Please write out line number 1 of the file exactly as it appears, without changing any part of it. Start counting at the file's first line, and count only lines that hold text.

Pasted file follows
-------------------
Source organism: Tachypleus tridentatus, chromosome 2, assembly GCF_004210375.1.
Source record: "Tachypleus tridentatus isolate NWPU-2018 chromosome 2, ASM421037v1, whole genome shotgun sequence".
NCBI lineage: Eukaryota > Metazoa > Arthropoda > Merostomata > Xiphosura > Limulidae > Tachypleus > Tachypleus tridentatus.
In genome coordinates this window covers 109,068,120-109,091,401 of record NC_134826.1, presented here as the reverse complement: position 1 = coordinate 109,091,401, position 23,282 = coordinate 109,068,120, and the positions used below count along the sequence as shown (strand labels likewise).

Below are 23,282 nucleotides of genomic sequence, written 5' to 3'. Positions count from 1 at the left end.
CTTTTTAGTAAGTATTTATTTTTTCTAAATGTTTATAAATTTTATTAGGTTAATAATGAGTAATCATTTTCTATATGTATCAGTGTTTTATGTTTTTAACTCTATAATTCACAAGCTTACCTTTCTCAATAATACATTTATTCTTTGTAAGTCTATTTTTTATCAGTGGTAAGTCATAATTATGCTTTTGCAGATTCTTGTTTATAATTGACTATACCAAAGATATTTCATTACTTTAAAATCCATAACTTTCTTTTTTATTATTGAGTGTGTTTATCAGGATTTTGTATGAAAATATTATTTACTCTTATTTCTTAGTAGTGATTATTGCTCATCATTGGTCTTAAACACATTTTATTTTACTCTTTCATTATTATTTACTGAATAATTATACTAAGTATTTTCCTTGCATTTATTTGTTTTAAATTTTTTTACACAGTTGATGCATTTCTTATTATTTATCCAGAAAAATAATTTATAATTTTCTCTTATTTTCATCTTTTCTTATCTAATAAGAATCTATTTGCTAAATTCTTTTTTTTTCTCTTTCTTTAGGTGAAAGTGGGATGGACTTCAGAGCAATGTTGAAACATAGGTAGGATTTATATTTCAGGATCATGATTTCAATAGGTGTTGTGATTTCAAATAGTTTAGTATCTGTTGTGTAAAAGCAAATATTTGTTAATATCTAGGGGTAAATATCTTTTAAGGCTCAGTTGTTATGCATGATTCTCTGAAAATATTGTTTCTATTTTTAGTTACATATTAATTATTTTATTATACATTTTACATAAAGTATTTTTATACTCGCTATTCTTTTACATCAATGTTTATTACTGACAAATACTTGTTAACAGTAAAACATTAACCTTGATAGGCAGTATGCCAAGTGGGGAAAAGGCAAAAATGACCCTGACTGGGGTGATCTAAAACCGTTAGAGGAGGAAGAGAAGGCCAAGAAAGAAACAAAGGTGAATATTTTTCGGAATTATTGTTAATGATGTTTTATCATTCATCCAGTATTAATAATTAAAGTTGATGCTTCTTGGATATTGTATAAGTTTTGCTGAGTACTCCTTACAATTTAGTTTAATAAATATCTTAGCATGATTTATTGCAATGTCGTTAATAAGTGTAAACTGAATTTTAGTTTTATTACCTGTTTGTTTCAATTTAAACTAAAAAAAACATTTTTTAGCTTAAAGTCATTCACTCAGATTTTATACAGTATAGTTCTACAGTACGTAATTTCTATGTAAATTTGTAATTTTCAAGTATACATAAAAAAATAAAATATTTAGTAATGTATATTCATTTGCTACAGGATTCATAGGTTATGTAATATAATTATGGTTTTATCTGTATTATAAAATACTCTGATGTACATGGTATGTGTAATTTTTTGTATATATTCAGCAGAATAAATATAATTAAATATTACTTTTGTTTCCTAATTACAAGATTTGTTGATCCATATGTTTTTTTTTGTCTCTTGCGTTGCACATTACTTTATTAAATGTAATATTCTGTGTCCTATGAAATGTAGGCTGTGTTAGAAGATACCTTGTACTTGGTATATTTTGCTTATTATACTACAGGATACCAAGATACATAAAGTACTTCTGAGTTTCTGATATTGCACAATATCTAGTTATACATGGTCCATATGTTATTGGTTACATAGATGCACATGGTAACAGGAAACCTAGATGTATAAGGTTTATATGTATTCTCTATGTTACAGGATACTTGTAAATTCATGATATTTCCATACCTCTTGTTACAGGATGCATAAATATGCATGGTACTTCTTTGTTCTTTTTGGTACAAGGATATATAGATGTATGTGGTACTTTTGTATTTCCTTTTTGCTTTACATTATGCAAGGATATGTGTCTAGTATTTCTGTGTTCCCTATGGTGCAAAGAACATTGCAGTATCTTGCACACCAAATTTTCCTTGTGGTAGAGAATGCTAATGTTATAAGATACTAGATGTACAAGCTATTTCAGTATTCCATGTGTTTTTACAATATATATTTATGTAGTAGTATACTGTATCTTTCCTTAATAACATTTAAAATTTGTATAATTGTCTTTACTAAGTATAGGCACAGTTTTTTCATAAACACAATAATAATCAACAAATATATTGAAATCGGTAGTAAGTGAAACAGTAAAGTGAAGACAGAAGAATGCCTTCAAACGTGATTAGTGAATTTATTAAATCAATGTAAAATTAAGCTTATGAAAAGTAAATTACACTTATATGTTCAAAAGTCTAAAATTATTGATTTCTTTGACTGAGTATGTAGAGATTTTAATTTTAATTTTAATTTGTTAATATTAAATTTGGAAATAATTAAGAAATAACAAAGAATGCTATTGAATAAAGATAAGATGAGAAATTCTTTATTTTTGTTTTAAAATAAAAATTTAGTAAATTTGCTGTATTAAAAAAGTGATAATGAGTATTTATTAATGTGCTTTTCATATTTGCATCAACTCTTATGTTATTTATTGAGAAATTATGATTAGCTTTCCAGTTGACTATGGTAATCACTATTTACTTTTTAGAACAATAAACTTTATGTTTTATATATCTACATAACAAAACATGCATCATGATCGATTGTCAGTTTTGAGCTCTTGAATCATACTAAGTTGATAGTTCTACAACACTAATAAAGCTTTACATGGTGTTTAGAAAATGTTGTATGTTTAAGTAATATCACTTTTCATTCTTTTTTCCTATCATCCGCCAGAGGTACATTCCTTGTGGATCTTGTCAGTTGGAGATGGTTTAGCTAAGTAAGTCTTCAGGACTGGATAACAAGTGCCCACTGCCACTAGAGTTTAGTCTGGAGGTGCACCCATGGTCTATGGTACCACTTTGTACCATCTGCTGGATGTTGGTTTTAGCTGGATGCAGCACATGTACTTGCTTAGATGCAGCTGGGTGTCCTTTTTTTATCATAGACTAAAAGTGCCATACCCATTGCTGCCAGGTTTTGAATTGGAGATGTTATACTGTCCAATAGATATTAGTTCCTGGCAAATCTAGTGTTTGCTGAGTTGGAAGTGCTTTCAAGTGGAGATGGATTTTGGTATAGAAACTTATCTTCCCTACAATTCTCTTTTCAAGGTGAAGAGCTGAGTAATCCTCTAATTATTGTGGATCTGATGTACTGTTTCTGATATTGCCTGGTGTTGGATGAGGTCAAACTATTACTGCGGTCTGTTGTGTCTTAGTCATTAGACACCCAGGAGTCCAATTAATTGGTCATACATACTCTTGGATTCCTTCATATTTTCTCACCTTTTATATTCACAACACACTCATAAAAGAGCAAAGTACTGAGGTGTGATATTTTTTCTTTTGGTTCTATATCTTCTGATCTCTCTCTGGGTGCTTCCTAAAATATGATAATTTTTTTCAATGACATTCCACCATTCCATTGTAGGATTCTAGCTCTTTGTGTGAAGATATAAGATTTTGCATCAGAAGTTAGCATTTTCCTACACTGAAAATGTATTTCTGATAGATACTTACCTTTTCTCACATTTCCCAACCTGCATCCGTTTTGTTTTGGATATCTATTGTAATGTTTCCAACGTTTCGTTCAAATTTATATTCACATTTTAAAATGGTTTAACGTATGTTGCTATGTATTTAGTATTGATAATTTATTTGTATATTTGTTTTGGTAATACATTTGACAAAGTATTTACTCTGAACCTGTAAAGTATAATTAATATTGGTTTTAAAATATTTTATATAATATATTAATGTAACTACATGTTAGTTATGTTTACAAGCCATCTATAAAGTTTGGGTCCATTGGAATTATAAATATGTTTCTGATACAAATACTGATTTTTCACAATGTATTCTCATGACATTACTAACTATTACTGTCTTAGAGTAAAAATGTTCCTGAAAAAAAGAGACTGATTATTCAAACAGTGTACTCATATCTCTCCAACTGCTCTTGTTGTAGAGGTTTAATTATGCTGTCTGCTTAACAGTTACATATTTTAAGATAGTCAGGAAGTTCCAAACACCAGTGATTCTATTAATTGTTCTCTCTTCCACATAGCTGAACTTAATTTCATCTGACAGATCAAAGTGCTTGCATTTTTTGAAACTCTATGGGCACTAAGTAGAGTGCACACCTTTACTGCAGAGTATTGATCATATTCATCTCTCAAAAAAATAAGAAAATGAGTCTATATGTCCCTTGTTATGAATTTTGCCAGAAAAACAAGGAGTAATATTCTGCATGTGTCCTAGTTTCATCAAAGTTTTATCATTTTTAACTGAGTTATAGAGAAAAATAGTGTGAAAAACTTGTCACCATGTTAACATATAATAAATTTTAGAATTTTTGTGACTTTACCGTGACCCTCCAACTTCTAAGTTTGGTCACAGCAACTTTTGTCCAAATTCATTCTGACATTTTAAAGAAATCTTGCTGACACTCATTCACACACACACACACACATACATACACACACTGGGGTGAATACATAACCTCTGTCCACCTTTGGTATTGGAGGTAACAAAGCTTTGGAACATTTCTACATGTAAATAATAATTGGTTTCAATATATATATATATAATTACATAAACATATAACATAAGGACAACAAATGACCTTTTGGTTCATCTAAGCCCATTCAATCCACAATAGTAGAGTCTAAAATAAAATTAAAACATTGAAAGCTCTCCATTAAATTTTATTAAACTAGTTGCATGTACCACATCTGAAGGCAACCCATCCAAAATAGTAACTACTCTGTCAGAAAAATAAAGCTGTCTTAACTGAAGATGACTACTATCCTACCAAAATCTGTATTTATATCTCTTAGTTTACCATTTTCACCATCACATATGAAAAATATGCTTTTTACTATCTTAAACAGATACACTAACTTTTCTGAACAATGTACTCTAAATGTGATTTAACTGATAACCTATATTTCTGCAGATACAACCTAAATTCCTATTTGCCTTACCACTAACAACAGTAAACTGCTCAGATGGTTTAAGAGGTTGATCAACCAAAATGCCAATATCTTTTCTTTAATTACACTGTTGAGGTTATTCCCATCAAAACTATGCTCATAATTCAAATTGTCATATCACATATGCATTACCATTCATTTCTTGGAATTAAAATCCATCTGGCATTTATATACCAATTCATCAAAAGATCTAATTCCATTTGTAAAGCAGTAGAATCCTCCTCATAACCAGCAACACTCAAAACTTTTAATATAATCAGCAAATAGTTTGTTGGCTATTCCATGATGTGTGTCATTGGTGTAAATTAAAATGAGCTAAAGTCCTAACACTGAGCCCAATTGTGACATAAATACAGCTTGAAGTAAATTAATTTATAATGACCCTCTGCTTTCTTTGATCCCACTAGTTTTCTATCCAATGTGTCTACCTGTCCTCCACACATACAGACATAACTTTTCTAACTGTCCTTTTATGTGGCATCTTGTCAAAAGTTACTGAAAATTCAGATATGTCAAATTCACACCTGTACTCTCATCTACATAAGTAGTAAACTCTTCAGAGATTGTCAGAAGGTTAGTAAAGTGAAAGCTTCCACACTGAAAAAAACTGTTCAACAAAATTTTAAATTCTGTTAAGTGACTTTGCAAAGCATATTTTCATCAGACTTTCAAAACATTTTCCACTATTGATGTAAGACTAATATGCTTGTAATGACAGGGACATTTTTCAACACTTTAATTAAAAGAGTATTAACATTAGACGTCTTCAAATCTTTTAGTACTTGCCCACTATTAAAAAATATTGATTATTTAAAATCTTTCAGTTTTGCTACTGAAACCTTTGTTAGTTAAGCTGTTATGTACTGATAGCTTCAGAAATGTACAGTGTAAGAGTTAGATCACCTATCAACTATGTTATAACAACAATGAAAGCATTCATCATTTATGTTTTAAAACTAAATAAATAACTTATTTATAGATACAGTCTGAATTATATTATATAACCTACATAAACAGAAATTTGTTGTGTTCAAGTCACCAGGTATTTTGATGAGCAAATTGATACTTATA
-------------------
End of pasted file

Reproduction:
Source organism: Tachypleus tridentatus, chromosome 2, assembly GCF_004210375.1.